Artistic pirates on rampage in Zimbabwe Pirated Disks

Stephen Mpofu

YES, it is official: artistic pirates are on a warpath, plundering and fattening themselves on the sweat of other human beings.

A Ministry of Justice, Legal and Parliamentary affairs spokesman revealed two days ago in response to questions by this communicologist: “In Zimbabwe, copies of pirated CDs, DVDs, music videos, textbooks, and novels are available for very low prices in the informal sector.”

Yes, photocopies of a novel and O-level set book by this author are being sold on the streets for $7 a copy when the same pirated copy of the book fetches $62 in the United States of America with a worker at the original publisher in Harare claiming that the book was pirated to that country by unknown people.

The spokesman said not only are the pirated copies poorly reproduced, but they lead to losses for the musicians, publishers and authors.

A Zimbabwean working in England is known to have had a book written by a relative back home reprinted as his own work and is known to have built a secondary school in Masvingo province with claims to people back home that he was sponsored by a British university where he works.

The university in question could not be immediately contacted to confirm that it was party to an educational project in a Zimbabwe under British economic sanctions.

The employee at the publishing house in Harare told this writer that the novels photocopied by pirates and sold on the streets were “so well done” one could not tell that they were pirated. Book piracy has raised questions among the public as to whether schools have been put on alert to not allow students to use pirated materials for their lessons.

The Justice and Legal Affairs spokesman went to great lengths in his report to shed light for the public to know exactly what the crime of piracy is all about. The crime in point relates to “illegal reproduction and dissemination of copyrighted material. Such materials include inter alia, computer programmes, books, music and films.”

He added: “It encompasses bypassing legal channels to access and distribute content, often facilitated by online platforms and peer-to-peer networks. Piracy involves unauthorised copying that infringe on the owner’s rights.”

He added that according to the Copyright and Neighbouring Rights Act (Chapter 26:05), copyright means “the sole legal right to print, publish, perform film or record a literary or artistic or musical work.

“Copyright protects the expression of an idea, and broadly refers to exclusive right of the holder to copy a creative work or allow someone else to do so. It includes the sole right to publish, produce or reproduce, to perform in public, to communicate a work to the public through telecommunications, to translate someone’s work and in certain instances, to rent the work. Copyright encompasses artistic creations including but not limited to poems, music, novels, cinematographic works, drawings and paintings.”

He went on: “The Copyright and Neighbouring Rights Act (Chapter 26:05) (Copyright Act) defines the type of works that are eligible for copyright protection in Zimbabwe. Copyright exists in Zimbabwe without registration provided that the right exists within the provisions of the Copyright Act.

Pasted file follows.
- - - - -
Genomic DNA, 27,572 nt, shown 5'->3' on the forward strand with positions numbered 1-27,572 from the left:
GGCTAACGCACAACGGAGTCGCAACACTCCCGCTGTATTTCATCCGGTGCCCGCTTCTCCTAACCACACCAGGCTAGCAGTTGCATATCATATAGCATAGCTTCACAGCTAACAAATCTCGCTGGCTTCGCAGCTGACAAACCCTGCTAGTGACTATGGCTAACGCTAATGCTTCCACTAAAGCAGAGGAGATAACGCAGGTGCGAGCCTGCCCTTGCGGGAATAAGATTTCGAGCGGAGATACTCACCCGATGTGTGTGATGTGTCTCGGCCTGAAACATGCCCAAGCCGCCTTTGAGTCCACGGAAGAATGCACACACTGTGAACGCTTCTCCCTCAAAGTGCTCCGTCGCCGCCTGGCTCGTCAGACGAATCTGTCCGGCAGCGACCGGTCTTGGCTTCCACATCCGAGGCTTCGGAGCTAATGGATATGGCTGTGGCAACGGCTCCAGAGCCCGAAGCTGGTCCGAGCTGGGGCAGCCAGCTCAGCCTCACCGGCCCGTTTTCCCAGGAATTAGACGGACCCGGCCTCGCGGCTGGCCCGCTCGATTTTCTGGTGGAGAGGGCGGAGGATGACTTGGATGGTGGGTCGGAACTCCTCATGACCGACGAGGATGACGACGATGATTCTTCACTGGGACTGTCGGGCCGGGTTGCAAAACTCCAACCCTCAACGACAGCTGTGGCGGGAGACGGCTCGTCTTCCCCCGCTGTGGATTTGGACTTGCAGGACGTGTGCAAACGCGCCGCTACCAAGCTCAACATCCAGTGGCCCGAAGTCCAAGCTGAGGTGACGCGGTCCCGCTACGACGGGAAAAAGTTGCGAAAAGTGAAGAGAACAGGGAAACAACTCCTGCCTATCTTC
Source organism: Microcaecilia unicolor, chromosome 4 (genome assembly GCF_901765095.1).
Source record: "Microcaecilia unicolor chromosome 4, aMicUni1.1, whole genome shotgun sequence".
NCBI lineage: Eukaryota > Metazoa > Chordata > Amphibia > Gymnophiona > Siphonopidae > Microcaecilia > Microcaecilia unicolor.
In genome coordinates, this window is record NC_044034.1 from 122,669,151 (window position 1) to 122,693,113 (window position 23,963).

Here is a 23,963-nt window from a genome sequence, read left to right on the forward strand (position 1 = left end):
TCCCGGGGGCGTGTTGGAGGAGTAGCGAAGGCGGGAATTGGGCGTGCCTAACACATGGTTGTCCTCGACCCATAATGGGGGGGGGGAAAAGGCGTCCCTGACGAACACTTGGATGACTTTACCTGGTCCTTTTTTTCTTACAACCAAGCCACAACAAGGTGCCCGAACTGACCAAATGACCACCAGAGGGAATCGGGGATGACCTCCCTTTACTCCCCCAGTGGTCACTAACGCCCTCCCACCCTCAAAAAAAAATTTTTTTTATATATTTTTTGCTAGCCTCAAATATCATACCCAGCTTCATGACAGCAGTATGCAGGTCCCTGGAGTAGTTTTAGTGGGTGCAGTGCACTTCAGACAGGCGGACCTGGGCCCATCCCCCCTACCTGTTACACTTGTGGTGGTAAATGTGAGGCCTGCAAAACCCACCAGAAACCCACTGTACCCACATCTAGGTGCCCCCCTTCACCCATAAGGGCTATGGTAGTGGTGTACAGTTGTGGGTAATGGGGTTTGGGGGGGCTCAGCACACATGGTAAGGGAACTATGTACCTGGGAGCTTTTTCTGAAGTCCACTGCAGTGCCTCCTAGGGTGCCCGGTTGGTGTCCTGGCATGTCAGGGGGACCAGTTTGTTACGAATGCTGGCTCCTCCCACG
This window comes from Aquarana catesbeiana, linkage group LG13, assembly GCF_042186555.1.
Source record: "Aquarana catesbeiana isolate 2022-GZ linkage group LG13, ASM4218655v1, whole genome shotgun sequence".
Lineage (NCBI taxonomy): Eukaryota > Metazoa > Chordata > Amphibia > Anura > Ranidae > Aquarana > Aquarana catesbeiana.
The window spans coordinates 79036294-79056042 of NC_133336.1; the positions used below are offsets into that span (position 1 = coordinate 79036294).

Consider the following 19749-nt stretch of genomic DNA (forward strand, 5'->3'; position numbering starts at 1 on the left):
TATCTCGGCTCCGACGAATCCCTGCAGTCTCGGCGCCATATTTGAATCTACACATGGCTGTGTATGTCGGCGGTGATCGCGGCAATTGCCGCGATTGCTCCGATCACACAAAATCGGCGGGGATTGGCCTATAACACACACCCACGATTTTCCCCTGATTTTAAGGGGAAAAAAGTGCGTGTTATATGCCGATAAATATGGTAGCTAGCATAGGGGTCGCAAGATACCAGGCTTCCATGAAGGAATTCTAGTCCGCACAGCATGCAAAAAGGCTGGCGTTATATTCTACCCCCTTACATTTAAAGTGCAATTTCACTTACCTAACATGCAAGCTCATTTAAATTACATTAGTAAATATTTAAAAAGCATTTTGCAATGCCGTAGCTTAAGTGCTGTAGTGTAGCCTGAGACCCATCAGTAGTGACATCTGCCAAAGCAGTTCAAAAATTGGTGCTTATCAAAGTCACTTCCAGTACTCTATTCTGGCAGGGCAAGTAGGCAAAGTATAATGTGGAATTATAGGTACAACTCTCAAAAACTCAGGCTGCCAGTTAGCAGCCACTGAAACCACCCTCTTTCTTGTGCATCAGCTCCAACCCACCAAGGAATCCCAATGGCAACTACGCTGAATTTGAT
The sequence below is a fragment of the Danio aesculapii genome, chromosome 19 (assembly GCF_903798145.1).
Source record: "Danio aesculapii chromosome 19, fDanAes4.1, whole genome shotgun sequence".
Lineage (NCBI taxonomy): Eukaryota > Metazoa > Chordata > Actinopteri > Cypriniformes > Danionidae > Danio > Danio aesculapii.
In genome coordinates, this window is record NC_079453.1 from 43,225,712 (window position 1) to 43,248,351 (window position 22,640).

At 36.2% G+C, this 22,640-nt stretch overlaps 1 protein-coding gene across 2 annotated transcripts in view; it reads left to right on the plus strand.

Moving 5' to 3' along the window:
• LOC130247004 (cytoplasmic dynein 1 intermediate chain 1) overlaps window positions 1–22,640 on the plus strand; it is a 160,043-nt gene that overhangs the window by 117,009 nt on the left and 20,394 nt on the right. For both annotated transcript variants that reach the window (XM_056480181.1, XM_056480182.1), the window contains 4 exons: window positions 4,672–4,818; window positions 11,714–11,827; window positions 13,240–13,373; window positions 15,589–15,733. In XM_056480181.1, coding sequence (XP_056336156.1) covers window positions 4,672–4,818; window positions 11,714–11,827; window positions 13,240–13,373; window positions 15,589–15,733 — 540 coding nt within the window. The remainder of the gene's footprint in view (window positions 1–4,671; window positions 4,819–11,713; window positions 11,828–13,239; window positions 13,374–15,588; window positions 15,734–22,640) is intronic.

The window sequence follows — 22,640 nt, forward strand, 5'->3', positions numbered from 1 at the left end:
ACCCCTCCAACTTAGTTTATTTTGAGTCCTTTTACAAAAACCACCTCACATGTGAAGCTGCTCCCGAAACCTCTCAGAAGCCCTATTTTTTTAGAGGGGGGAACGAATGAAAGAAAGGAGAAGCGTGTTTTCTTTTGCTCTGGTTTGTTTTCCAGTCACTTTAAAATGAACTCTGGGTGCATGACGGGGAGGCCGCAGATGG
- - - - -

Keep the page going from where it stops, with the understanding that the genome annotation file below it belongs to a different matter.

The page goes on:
The protection of a created work is automatic with effect from the date of creation of the works. Once it is established that the work concerned falls within the parameters of copyright protection, the copyright owner does not need to take a further step.”

For the benefit of all concerned in the subject of piracy, the legal guru above said: “In Zimbabwe there are several remedies for copyright infringement. However, certain requirements must be met by the author, artist or musician.

Firstly, according to Section 10 of the Act, the work must be eligible for copyright, Section 11 states that the author should be a qualified person and the work should qualify for copyright protection by virtue of the country where it was published in terms of Section 12. Moreover, the work should be made under the direction and control of the State or designated international organisation as according to Section 13 of the Act.

“Right holders can enforce their rights in various ways as such as the Intellectual Property Tribunal, the High Court of Zimbabwe and (subject to jurisdictional limits) the Magistrates Court. Criminal proceedings may also be instituted with the assistance of police arresting those persons who infringe copyrights and bringing them before the Magistrates Court and High Courts.”

He also said interim and final interdicts are also available to copyright holders as remedies against a copyright.
“Other remedies include damages, sentences of imprisonment, the imposition of fines and Anton Piller orders, which is a special court order that is given to the plaintiff to allow the plaintiff or their lawyers to enter the premises of the defendants to obtain any necessary evidence.”

This pen exhorts the strong arm of this country’s law to reach out for those that reap where they did not sow and shove the plunderers in the shade to learn a lesson they will never ever forget.

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